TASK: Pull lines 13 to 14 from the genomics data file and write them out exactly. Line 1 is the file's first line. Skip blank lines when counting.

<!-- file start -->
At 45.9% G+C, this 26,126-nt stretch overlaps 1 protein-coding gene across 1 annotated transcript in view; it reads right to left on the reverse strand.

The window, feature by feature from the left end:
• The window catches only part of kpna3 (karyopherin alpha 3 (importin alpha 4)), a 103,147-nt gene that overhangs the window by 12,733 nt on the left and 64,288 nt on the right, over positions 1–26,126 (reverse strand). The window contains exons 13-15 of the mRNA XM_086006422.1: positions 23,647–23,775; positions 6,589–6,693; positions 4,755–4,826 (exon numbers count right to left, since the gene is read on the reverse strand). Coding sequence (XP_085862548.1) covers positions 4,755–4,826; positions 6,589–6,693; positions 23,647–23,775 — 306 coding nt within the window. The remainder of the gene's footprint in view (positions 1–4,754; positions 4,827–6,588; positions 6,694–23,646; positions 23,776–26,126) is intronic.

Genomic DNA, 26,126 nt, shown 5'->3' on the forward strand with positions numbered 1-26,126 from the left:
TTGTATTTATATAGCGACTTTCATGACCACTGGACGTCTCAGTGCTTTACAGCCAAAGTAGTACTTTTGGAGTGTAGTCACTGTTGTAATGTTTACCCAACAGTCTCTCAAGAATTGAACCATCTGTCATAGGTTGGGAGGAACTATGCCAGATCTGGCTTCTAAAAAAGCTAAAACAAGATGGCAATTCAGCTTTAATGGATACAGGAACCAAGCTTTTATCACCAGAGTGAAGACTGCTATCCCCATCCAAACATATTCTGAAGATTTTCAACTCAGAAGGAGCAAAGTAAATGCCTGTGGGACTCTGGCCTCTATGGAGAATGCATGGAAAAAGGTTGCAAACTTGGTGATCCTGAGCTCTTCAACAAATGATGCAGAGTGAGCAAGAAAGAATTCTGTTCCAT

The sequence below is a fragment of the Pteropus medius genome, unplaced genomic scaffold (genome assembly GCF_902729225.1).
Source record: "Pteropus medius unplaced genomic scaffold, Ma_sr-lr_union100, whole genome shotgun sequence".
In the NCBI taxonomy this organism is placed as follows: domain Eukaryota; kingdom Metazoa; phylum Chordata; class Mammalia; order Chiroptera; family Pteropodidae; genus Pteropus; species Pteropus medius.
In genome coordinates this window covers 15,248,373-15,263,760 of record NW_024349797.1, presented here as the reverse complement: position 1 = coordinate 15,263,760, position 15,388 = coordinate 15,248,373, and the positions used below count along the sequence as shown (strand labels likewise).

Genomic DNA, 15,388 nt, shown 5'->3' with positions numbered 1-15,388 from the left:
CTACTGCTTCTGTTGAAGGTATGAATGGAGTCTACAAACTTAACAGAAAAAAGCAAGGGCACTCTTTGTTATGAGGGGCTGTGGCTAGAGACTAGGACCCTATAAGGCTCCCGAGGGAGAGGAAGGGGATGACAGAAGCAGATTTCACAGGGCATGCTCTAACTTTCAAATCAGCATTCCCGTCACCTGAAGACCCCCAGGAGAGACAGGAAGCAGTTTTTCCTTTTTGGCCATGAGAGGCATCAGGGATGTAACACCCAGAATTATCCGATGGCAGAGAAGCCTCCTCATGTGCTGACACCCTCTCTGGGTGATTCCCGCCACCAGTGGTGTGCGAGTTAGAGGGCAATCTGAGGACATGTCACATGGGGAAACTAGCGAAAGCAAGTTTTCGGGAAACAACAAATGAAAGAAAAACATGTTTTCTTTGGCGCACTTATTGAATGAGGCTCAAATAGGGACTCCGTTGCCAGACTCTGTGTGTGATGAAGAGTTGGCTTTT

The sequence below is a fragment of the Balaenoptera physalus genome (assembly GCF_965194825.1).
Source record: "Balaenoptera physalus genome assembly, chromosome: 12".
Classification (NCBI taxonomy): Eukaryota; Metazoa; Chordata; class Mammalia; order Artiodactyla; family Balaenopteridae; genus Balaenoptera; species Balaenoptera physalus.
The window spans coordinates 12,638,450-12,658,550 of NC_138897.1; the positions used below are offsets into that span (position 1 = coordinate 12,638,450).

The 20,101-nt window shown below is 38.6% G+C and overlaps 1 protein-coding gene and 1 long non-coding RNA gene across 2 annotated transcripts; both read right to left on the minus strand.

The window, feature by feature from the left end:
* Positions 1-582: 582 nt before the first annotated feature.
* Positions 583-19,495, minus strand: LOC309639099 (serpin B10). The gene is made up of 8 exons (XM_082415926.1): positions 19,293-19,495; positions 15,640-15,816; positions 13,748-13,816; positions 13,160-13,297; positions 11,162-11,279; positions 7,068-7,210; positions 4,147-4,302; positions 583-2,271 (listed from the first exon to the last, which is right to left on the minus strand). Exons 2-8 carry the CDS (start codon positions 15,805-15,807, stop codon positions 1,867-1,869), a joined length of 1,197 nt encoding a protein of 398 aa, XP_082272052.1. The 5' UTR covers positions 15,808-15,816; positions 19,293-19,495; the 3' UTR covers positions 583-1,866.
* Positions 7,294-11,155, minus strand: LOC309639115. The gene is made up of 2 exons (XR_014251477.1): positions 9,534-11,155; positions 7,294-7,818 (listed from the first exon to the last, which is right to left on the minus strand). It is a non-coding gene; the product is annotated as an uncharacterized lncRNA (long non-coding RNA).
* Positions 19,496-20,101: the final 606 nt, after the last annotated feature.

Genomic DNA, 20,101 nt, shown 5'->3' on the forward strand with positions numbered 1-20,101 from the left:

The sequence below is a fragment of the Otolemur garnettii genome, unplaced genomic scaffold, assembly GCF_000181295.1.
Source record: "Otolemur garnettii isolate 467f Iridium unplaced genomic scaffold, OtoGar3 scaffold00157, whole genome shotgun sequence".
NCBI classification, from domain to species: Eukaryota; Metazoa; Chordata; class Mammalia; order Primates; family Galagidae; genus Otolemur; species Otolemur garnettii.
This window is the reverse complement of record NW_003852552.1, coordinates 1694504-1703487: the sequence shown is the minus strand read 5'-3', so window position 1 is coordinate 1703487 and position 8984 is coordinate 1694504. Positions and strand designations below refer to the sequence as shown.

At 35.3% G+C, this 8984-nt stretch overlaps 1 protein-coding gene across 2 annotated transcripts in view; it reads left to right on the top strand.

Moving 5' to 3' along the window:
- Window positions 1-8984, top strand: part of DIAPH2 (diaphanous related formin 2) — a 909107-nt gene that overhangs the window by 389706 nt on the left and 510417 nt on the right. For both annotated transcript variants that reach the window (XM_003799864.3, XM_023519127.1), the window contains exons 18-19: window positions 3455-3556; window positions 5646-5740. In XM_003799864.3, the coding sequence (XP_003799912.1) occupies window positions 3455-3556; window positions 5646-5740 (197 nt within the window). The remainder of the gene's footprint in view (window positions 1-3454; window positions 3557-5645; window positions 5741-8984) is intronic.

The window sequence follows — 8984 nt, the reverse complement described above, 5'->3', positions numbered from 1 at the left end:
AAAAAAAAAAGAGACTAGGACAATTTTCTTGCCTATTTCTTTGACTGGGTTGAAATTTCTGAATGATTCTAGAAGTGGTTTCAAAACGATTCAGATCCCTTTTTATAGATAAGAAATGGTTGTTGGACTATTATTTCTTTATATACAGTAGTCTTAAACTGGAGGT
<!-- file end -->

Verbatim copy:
Source record: "Balaenoptera physalus genome assembly, chromosome: 12".
Classification (NCBI taxonomy): Eukaryota; Metazoa; Chordata; class Mammalia; order Artiodactyla; family Balaenopteridae; genus Balaenoptera; species Balaenoptera physalus.